As part of my own healing from past trauma and understanding my own childhood experiences, I began to read books that talked about brain development, attachment theory, nurtured parenting and understanding how our own experiences being parented profoundly impact how we parent our own children.


My philosophy began to change from one that was self-serving to one that nurtures growth.


What do I mean by self serving?


It meant that I didn't care WHY she was doing something, I cared THAT she was doing it, and I wasn't thinking as a teacher who wanted to come up with solutions, but a task master who just wanted her to comply.


I wasn't connected to myself and my own needs and triggers, and I wasn't connected to her in a meaningful way, and as her behavior progressively got worse no matter what parenting tools we threw around, the more exasperated we all became.


It wasn't until we finally got the diagnosis of PANDAS that I began to realize that I wasn't a failure as a parent because she couldn't follow instructions. It wasn't because I wasn't firm enough or gave too many choices, or didn't have enough structure to our lives. It was simply a manifestation of underlying illness. She couldn't help it any more than she could help the color of her eyes or hair.


Understanding that changed my approach to parenting entirely.


I began to see from her perspective. I had to almost completely drop the notion that I could get this kid to obey me. (I'm going to talk more about obedience from a Biblical perspective in a different post).


My one and only goal in the middle of a meltdown is to make her feel safe, understood and not alone. That's it. Once we ride that wave together, she is able to follow directions, make amends or do whatever else needs to happen.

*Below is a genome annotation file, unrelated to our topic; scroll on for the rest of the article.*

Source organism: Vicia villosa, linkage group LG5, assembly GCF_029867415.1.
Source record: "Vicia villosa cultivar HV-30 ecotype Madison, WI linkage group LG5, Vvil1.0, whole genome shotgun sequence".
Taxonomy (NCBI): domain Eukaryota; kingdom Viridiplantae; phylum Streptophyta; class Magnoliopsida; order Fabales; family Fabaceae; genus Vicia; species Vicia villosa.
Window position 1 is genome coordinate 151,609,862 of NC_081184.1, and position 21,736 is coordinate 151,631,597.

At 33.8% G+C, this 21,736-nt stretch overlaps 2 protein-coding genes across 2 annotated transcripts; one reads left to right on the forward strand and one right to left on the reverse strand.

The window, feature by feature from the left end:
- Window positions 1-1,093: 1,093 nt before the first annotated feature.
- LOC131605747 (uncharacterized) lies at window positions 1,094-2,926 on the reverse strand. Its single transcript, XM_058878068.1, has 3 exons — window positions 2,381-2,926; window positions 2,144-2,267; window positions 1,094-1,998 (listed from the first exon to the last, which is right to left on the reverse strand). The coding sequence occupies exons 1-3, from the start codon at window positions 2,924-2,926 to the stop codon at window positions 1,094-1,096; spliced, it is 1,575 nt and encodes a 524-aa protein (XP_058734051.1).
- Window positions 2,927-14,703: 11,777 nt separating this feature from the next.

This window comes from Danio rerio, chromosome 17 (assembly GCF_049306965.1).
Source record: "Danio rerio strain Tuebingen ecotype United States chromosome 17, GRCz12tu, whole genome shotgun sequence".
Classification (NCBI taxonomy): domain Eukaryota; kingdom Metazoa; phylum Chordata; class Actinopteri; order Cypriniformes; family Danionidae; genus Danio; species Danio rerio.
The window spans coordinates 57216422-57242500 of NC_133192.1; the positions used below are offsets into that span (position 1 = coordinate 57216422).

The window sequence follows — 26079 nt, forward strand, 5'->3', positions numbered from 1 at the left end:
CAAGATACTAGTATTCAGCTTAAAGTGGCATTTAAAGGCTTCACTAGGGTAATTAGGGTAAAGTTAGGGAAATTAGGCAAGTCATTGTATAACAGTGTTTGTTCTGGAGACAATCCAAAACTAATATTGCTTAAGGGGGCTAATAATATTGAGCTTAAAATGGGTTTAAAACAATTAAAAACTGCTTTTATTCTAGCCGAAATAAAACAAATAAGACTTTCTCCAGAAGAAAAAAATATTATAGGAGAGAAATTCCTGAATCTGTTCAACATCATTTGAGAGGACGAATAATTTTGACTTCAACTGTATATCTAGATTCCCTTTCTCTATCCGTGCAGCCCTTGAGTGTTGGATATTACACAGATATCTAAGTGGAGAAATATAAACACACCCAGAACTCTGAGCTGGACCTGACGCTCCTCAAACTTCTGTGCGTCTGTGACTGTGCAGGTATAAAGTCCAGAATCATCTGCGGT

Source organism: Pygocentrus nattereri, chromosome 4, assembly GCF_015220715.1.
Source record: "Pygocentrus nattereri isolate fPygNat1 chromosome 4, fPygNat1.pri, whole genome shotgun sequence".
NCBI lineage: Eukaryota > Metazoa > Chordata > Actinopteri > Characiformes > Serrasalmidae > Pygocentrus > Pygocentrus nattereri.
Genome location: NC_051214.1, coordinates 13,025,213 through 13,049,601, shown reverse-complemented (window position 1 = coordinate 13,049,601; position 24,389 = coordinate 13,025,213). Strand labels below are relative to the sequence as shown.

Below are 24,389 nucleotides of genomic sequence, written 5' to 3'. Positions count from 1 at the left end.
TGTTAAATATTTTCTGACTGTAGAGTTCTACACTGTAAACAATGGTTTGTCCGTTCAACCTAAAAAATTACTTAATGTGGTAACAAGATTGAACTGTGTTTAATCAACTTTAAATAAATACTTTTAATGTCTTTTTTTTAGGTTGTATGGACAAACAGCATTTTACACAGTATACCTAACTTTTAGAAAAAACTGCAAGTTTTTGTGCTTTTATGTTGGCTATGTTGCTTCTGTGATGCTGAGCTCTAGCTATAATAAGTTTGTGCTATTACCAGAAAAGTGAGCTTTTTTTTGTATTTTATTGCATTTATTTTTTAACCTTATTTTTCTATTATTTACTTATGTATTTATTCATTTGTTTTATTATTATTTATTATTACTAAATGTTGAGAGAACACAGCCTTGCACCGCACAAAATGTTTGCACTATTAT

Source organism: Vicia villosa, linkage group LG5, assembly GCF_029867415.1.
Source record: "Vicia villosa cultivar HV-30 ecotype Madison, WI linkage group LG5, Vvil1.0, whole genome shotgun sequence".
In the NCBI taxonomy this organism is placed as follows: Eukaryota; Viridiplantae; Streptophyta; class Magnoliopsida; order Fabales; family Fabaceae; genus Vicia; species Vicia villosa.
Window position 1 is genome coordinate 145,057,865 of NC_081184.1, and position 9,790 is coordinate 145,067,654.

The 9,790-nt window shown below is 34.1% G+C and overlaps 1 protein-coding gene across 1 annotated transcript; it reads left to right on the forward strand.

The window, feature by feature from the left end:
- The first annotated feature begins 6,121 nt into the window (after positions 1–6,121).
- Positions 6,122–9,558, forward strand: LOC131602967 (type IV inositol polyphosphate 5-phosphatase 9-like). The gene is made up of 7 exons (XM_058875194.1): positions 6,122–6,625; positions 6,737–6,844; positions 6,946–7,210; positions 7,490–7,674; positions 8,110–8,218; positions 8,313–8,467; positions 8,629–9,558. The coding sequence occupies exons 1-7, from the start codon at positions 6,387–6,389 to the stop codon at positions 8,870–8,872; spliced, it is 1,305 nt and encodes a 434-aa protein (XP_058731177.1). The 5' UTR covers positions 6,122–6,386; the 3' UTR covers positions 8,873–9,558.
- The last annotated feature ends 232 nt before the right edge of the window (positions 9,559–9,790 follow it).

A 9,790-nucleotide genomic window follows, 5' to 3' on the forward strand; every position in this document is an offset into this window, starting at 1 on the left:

I began to look at her in those moments and say "What does she need right now? What is her behavior telling me?" instead of "How can I get her to do what I want/need in this moment? How can I regain control?"


I had to change my view to "what is my endgame?" Do I want her to feel safe, loved and understood or do I just want to win this argument for the sake of feeling in control for a fleeting moment?


I'm not perfect, as you can clearly see above. But we are making progress. I look back and recognize that had I not done allllll the years of inner healing work, going to therapy, understanding my own experiences being parented and how that impacted me, forgiving those who harmed me, developing distress tolerance- I would not be capable of being the mother that my non-neurotypical child needs me to be. And for that, I have extreme gratitude.


How about you? What is your parenting philosophy?


Does it work for you?


What have you learned over the years of parenting?


To your wellness,

Andrea Jones